Petrofsky, "Microprocessor Controlled Stimulation in Paralyzed Muscle", IEEE August 1979 outlines a computer-controlled stimulation system which minics normal asynchronous recruitment of motor units and firing rate control in the gastrocnemius muscle of a cat. A computer was programmed to set the recruitment order of the motor units as it sensed fatigue in the muscle. This was accomplished by using an anodal block electrode in combination with a sequential electrode sleeve. The electrode sleeve was placed around the motor nerve to the muscle and was configured for alternately stimulating three groups of neurons in the nerve. The anodal block electrode was placed just proximal to the muscle. Muscle fatigue was sensed by a strain gauge transducer mounted on a bar attached to one end of the muscle.

The Petrofsky article teaches that electrostimulation can be controlled by a microprocessor in such a way as to develop isometric contractions in a muscle. However, there is no teaching of any method or apparatus for causing smooth, natural isokinetic contractions. Also, the techniques taught by Petrofsky are not applied to man.

SUMMARY OF THE INVENTION

It is an object of the present invention to provide a method and apparatus for electrically stimulating a muscle and exercising the muscle through a specific exercise routine based upon feedback control.

It is another object of this invention to provide apparatus and method for stimulating a human muscle to contract against a dynamic load.

It is still another object of the invention to provide improved apparatus and method for stimulating contraction of a human muscle.

These and other objects of the present invention are accomplished through use of a stimulation device which generates a pair of stimulation signals comprising alternately generated pulses of stimulation energy. The stimulation signals are applied across pairs of electrodes which are preferably adhered to the skin immediately above a muscle to be stimulated.

In the preferred embodiment the stimulation apparatus is controlled through a digital to analog converter by a digitally controlled microprocessor. The limb which is moved by the stimulated muscle is secured against a dynamic load which yieldingly resists movement of the muscle. A feedback sensor senses the movement actually achieved by the limb and transmits an indication thereof through an analog to digital converter back to the microprocessor.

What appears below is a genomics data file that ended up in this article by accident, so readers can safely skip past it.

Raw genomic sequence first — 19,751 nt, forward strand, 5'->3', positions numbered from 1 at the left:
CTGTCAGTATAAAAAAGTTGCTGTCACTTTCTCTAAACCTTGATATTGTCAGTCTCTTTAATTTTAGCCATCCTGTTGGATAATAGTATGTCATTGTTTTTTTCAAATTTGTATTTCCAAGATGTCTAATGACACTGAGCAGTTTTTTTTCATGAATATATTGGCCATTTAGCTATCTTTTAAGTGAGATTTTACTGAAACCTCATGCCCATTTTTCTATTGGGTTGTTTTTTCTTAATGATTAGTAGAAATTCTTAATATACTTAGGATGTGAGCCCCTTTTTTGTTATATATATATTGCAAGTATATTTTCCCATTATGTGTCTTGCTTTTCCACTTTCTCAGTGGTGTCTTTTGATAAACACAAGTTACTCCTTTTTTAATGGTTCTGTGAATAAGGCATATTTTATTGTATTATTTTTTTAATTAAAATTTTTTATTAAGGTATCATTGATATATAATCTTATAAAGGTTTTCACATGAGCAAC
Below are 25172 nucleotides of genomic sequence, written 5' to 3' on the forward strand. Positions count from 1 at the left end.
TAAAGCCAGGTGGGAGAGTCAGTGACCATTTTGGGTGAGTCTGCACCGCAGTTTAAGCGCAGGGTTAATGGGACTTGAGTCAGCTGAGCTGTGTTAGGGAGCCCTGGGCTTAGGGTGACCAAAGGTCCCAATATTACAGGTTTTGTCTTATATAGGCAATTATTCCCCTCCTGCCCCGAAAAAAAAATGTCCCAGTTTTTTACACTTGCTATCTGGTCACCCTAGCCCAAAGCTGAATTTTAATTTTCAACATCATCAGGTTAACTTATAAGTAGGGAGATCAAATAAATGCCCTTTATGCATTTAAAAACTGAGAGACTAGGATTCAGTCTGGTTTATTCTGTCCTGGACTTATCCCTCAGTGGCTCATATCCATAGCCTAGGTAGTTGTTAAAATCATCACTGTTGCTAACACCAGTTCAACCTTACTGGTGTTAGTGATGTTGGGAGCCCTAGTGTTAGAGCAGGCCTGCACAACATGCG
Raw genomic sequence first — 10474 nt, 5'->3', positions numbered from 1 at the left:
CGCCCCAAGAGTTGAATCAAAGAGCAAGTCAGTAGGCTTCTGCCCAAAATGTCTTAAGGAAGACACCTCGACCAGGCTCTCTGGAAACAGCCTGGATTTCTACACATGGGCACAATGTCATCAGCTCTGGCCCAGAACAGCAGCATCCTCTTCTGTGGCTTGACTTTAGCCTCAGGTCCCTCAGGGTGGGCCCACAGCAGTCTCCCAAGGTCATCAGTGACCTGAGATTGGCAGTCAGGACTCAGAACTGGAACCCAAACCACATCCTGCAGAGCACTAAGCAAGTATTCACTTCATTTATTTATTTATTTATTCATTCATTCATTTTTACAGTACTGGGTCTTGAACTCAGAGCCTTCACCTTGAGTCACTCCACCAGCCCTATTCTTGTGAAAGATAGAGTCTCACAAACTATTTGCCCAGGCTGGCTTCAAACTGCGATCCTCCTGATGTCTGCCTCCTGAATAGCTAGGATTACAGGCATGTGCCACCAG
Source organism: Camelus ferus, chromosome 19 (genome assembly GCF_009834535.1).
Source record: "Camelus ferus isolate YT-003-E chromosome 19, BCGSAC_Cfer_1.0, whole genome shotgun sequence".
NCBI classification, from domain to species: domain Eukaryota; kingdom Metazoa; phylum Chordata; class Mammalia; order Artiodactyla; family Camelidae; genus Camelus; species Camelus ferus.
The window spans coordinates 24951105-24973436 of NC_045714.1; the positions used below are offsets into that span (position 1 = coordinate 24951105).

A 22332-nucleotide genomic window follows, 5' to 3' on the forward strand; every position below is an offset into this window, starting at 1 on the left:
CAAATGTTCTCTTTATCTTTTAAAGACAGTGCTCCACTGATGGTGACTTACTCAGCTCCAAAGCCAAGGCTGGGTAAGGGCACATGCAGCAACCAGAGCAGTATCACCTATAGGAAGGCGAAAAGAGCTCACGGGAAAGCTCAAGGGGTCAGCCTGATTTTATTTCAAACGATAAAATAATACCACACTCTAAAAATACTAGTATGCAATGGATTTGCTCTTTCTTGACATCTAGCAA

In an exercise routine according to the present invention, a plurality of transcutaneous stimulators are applied to the skin of the subject in a pattern for stimulating a muscle which is connected for moving the limb to be exercised. The stimulators are then excited by a plurality of stimulation signals having profiles for causing the muscle to contract and produce a predetermined movement of the limb. While the limb is contracting, a resisting force is applied thereagainst to cause exertion of the muscle during its contraction. The movement of the limb is sensed and a corresponding feedback signal is generated. The feedback signal is monitored to determine when a predetermined movement has been achieved. After the predetermined movement has been achieved, the stimulation signals are altered to permit the limb to return to its initial position. The process is the repeated to produce an exercise routine.

BRIEF DESCRIPTION OF THE DRAWINGS

FIG. 1 is a schematic illustration of exercising apparatus in accordance with the present invention;

FIG. 2 is a side elevation view of an exercise chair;

FIG. 3 is an illustration of means for indicating the isometric load developed by a human leg;

FIG. 4 is a view taken along line 4--4 of FIG. 2;

FIG. 5 is a schematic illustration of a stimulation apparatus;

FIG. 6 is a schematic illustration of a control system for the stimulation apparatus of FIG. 5;

FIG. 7 is a schematic illustration of a stimulation signal; and

FIG. 8 is an enlarged schematic illustration of portions of two alternately pulsed stimulation signals.

DESCRIPTION OF THE PREFERRED EMBODIMENT

FIG. 1 illustrates an exercise system 10 constructed in accordance with this invention. The exercise system may comprise a chair 16 mounted on a support frame 11. Chair 16 rests upon a support board 30 and is clamped in place by a clamp plate 28, as illustrated in FIG. 2. Clamp plate 28 may be forced upwardly against the lower surface of support board 30 by any convenient means, such as, for instance, a rotary handle and screw arrangement 29. When clamp 28 is released chair 16 may be moved along the surface of support board 30 as illustrated by the arrow 45. This enables positioning of chair 16 for accommodating an exercise routine for either the left leg or the right leg of a person seated in chair 16.